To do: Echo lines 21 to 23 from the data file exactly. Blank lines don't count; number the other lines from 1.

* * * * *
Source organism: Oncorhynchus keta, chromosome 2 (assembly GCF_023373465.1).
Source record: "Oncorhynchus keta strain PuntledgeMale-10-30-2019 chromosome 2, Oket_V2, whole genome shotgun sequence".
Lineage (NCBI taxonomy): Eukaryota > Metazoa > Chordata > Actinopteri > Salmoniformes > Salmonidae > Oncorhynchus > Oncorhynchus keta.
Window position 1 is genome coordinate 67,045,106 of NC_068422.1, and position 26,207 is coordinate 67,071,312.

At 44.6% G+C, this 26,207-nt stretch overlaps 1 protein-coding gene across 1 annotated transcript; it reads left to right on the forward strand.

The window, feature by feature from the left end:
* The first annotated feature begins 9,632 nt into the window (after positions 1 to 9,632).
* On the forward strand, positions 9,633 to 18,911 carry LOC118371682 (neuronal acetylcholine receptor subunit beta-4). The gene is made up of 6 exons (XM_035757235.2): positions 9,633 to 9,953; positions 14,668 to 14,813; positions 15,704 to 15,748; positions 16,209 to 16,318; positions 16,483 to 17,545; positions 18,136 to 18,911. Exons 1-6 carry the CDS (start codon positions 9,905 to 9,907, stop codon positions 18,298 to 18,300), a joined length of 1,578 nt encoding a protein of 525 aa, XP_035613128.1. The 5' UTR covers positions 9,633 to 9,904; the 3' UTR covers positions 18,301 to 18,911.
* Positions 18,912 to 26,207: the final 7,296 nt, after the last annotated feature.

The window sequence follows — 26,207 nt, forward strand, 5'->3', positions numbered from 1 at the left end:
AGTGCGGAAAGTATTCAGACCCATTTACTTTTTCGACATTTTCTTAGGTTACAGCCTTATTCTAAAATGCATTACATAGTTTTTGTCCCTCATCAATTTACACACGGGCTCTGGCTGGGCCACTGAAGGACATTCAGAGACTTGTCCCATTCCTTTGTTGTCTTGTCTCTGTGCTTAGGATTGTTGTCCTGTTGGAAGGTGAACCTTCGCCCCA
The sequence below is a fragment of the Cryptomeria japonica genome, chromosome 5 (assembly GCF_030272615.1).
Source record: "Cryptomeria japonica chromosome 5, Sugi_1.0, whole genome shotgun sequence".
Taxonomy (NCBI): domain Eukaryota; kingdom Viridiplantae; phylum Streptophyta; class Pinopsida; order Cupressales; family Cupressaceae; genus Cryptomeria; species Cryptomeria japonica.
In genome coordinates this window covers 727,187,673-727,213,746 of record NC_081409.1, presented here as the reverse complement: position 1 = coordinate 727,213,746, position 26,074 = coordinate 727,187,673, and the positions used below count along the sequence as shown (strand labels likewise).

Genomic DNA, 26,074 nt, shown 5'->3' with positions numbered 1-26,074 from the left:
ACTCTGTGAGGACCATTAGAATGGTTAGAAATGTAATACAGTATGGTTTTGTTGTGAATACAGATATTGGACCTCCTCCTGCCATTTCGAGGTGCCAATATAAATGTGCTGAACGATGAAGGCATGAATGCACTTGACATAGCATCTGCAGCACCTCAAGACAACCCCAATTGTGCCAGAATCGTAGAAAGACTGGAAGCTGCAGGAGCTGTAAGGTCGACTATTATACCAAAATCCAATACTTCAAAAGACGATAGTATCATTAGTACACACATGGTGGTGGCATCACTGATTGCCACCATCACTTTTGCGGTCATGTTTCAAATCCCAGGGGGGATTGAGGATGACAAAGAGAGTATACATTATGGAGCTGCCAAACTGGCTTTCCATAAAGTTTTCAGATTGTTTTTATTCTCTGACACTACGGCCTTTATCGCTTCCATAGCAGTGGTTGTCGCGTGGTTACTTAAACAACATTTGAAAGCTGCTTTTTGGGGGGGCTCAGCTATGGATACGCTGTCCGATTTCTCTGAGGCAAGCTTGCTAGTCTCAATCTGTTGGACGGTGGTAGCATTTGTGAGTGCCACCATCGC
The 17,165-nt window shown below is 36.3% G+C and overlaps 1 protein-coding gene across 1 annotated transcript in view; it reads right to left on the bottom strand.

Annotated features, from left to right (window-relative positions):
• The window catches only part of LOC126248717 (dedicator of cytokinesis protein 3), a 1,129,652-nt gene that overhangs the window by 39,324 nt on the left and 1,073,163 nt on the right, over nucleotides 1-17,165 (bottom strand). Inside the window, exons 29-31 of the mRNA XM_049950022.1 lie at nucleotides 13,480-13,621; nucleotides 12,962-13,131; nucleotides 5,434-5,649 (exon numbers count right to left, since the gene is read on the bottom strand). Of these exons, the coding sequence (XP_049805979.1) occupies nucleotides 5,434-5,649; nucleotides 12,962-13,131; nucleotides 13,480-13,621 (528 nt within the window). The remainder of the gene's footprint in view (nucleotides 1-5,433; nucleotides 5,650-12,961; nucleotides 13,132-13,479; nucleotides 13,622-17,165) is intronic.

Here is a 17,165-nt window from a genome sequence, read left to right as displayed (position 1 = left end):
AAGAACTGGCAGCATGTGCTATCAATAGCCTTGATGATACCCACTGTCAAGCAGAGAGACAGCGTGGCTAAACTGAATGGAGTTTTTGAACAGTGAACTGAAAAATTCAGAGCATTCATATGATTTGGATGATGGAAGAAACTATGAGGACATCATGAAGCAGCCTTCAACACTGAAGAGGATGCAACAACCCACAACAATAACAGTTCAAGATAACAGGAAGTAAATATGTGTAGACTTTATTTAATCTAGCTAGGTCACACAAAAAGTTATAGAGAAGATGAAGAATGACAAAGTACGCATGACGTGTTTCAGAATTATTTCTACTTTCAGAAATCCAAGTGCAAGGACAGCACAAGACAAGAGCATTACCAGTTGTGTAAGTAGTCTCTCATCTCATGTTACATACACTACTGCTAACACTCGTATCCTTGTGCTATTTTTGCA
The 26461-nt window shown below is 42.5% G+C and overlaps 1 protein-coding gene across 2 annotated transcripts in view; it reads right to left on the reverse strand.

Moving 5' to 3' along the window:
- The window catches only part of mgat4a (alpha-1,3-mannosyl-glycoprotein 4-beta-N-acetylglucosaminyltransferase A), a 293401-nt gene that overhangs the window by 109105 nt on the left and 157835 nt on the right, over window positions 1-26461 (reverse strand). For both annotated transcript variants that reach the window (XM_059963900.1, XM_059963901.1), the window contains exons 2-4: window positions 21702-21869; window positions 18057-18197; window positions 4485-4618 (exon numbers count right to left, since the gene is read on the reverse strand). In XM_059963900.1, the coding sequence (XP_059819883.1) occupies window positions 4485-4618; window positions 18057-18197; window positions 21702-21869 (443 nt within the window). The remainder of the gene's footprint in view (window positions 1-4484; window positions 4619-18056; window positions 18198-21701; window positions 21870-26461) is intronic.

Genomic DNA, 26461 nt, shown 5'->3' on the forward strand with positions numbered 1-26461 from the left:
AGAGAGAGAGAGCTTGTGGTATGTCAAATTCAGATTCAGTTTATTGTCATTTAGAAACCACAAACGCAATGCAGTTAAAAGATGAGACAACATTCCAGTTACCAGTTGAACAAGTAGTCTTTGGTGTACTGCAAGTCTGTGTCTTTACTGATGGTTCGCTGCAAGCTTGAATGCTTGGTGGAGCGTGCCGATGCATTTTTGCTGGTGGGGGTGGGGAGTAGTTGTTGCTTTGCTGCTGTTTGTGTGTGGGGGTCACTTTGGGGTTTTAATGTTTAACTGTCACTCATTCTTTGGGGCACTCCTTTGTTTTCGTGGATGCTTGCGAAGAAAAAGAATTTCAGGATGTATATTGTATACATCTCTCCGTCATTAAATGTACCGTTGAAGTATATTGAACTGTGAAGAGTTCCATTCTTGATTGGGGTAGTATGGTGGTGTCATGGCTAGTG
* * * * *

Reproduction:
Here is a 17,165-nt window from a genome sequence, read left to right as displayed (position 1 = left end):
AAGAACTGGCAGCATGTGCTATCAATAGCCTTGATGATACCCACTGTCAAGCAGAGAGACAGCGTGGCTAAACTGAATGGAGTTTTTGAACAGTGAACTGAAAAATTCAGAGCATTCATATGATTTGGATGATGGAAGAAACTATGAGGACATCATGAAGCAGCCTTCAACACTGAAGAGGATGCAACAACCCACAACAATAACAGTTCAAGATAACAGGAAGTAAATATGTGTAGACTTTATTTAATCTAGCTAGGTCACACAAAAAGTTATAGAGAAGATGAAGAATGACAAAGTACGCATGACGTGTTTCAGAATTATTTCTACTTTCAGAAATCCAAGTGCAAGGACAGCACAAGACAAGAGCATTACCAGTTGTGTAAGTAGTCTCTCATCTCATGTTACATACACTACTGCTAACACTCGTATCCTTGTGCTATTTTTGCA
The 26461-nt window shown below is 42.5% G+C and overlaps 1 protein-coding gene across 2 annotated transcripts in view; it reads right to left on the reverse strand.